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Gelatin vs. other gelling agents


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#1 Matthew Kirshner

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Posted 17 March 2014 - 05:35 AM

Hi everyone,

 

  So hear is my dilemma, I was talking to my boss at work yesterday and I mention I wanted to get some gelatin in so I could make some fruit mousses.  He informed me that I was not allowed to use any gelatin made from an animal base(Long story, don't ask Y?). after doing a little research, the closet thing to a vegetable base gelatin is Agar-Agar. 

 

  Has anyone use this substitution before and if so is it equal amounts.  Or if anyone has any other suggestions for replacing the animal base gelatin.

 

Thanks!!



#2 curls

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Posted 17 March 2014 - 06:41 AM

Pectin or cornstarch may work. Maybe add some cocoa butter or white chocolate to the mousse to firm up the texture (saw a mention of that on cheftalk.com).



#3 gfweb

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Posted 17 March 2014 - 06:41 AM

How about going old school with egg whites?

 

Xanthan gum might work, but I've never used it to get things mousse-thick.



#4 annabelle

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Posted 17 March 2014 - 06:52 AM

You cannot substitute agar (sold as agar-agar) in equal amounts with gelatin.  Agar has a higher melting point than gelatin and is stable at room temperature. 

 

I'd research some vegetarian dessert books for helpful tips.  It is often used in Indian desserts, so that may be a starting place.



#5 teonzo

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Posted 17 March 2014 - 07:07 AM

If you want to make fruit mousses then agar-agar gives some troubles due to temperatures: it starts gelling at 40°C, this is a bit too high when you need to fold in the whipped cream.

The best substitute is cocoa butter, it works almost at the same temperatures as gelatin. About quantities, you need to multiply the gelatin quantity per 5 or 6. Example: if your recipe calls for 10 g of gelatin, then you can subsitute it with 50-60 g of cocoa butter.

 

 

 

Teo


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#6 Matthew Kirshner

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Posted 17 March 2014 - 09:42 AM

Thanks everyone for the suggestions, I will try the cocoa butter idea.  Has anyone use arrowroot?



#7 Mjx

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Posted 17 March 2014 - 10:03 AM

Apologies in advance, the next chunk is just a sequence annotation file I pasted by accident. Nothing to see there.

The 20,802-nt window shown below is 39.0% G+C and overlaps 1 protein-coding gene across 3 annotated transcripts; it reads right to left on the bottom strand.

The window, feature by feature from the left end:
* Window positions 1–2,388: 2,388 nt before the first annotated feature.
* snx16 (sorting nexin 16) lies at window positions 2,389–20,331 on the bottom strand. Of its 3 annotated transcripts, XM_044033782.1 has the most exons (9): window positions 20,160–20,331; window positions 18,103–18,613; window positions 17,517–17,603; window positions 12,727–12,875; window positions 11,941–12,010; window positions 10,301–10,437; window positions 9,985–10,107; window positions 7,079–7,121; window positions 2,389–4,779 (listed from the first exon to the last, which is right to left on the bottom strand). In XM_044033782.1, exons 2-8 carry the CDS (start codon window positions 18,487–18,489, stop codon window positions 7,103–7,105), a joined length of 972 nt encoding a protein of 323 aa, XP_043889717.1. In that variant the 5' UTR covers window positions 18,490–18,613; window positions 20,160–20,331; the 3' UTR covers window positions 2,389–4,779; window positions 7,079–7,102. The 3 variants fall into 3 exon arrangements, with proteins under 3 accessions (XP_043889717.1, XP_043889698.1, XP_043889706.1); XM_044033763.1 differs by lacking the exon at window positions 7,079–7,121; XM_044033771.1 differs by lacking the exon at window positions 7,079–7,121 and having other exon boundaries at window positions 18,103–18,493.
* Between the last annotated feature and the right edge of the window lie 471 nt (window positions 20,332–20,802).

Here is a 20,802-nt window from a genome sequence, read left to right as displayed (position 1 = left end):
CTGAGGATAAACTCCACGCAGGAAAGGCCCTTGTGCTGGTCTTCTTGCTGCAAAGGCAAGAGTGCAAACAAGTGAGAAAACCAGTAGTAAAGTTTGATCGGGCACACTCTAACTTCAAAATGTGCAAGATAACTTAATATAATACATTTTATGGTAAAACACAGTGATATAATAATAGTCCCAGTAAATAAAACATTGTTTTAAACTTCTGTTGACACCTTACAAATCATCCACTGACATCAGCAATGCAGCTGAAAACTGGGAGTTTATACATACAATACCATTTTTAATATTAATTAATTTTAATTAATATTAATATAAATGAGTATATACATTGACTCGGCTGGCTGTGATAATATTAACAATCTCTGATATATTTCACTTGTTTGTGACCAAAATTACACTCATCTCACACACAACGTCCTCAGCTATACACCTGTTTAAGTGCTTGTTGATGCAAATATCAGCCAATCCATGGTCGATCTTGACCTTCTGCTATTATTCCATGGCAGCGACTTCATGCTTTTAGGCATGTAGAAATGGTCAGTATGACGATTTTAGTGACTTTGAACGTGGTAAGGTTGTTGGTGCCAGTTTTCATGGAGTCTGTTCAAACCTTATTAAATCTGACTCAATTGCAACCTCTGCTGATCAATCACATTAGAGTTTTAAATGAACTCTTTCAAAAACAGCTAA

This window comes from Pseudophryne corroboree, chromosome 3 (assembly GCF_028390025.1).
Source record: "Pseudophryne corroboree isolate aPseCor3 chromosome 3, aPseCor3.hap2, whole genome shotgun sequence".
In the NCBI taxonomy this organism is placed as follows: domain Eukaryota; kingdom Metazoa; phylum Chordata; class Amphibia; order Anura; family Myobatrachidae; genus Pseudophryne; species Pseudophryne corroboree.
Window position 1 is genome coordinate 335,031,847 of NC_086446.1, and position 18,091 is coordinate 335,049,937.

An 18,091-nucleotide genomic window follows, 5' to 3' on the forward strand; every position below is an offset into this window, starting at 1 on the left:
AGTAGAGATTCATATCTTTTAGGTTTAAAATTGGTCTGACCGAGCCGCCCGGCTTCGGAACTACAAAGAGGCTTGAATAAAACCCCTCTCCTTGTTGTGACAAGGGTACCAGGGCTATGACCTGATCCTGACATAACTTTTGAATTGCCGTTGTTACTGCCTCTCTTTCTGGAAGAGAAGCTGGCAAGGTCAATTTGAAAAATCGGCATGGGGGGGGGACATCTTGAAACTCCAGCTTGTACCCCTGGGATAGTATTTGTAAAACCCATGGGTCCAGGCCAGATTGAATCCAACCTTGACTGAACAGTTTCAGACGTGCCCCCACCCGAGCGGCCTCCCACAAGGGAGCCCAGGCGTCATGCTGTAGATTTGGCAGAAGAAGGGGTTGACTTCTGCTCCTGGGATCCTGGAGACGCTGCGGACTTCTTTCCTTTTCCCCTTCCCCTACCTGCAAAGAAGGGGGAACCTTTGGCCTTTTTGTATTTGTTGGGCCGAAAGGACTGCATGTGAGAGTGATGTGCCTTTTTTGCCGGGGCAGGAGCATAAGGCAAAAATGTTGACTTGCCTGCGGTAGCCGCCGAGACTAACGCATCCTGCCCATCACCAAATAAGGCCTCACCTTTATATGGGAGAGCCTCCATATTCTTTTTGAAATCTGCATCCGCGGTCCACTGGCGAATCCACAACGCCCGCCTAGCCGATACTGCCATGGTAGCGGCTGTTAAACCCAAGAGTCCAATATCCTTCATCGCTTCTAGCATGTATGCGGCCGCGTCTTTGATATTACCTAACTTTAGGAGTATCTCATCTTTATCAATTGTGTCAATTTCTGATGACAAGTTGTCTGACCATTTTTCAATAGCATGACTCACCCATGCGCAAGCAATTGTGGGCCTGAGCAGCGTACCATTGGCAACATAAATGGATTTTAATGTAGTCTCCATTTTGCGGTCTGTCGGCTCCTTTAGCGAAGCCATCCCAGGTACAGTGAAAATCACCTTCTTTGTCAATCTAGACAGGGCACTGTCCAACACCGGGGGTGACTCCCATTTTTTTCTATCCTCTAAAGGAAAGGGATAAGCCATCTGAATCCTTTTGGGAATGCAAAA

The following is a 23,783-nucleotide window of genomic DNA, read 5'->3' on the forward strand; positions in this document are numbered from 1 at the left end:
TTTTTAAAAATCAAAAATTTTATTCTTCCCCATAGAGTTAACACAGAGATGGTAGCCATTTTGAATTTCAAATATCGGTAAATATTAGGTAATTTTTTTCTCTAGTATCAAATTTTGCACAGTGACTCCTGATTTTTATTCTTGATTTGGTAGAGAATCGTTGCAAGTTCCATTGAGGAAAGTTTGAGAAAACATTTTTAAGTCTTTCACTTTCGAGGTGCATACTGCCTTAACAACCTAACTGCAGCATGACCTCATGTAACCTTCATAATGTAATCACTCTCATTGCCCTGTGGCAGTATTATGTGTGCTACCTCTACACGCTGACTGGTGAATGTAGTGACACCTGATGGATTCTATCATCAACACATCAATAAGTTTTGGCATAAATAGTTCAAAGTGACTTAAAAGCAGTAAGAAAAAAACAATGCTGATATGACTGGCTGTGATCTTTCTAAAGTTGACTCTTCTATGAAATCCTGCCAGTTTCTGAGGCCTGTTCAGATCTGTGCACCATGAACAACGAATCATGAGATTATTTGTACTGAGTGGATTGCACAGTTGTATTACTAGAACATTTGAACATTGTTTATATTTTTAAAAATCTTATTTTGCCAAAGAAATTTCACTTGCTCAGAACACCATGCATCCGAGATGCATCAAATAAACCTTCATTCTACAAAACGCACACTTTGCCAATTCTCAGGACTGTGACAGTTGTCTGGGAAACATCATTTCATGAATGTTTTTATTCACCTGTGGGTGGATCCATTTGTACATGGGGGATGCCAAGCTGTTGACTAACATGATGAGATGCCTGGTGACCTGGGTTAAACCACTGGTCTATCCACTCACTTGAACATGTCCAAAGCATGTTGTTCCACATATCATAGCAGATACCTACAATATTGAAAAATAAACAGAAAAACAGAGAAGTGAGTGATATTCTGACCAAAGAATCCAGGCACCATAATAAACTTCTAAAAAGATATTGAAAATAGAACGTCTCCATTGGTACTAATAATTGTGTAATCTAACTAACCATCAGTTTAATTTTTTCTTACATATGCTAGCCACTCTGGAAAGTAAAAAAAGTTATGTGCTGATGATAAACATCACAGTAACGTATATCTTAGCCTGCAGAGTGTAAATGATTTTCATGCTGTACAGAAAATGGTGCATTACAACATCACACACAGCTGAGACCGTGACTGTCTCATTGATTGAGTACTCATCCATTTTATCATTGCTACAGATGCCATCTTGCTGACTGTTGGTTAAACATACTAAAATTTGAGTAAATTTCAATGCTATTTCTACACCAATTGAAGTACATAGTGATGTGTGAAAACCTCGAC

Arrowroot is pretty gloopy and starchy; konnyaku (aka konjak, konjaku) will probably give you results closest to those you'd get with gelatin. It's also easily found, reasonably priced, and vegan.


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#8 JeanneCake

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Posted 17 March 2014 - 11:49 AM

If you are prohibited from using gelatin derived from beef bones, are you allowed to use a fish based gelatin?  Years ago I was researching gelatin for marshmallows for Passover and I found a place in Florida that sold fish based gelatin (in powder form) that was approved for use during Passover. 



#9 Matthew Kirshner

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Posted 17 March 2014 - 01:08 PM

If you are prohibited from using gelatin derived from beef bones, are you allowed to use a fish based gelatin?  Years ago I was researching gelatin for marshmallows for Passover and I found a place in Florida that sold fish based gelatin (in powder form) that was approved for use during Passover. 

I think my boss wants me to stay away from all animal base, including fish.  I can ask him on Wednesday when I see him.  do you remember the name of the product by any chance?



#10 paulraphael

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Posted 17 March 2014 - 02:06 PM

Arrowroot may be worth trying if the mousses will be non-dairy. If there's milk or cream, it gets slimy.

 

Agar, gellan, or some combination of gums might be ideal.


Edited by paulraphael, 17 March 2014 - 02:07 PM.


#11 JeanneCake

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Posted 17 March 2014 - 03:04 PM

I think my boss wants me to stay away from all animal base, including fish.  I can ask him on Wednesday when I see him.  do you remember the name of the product by any chance?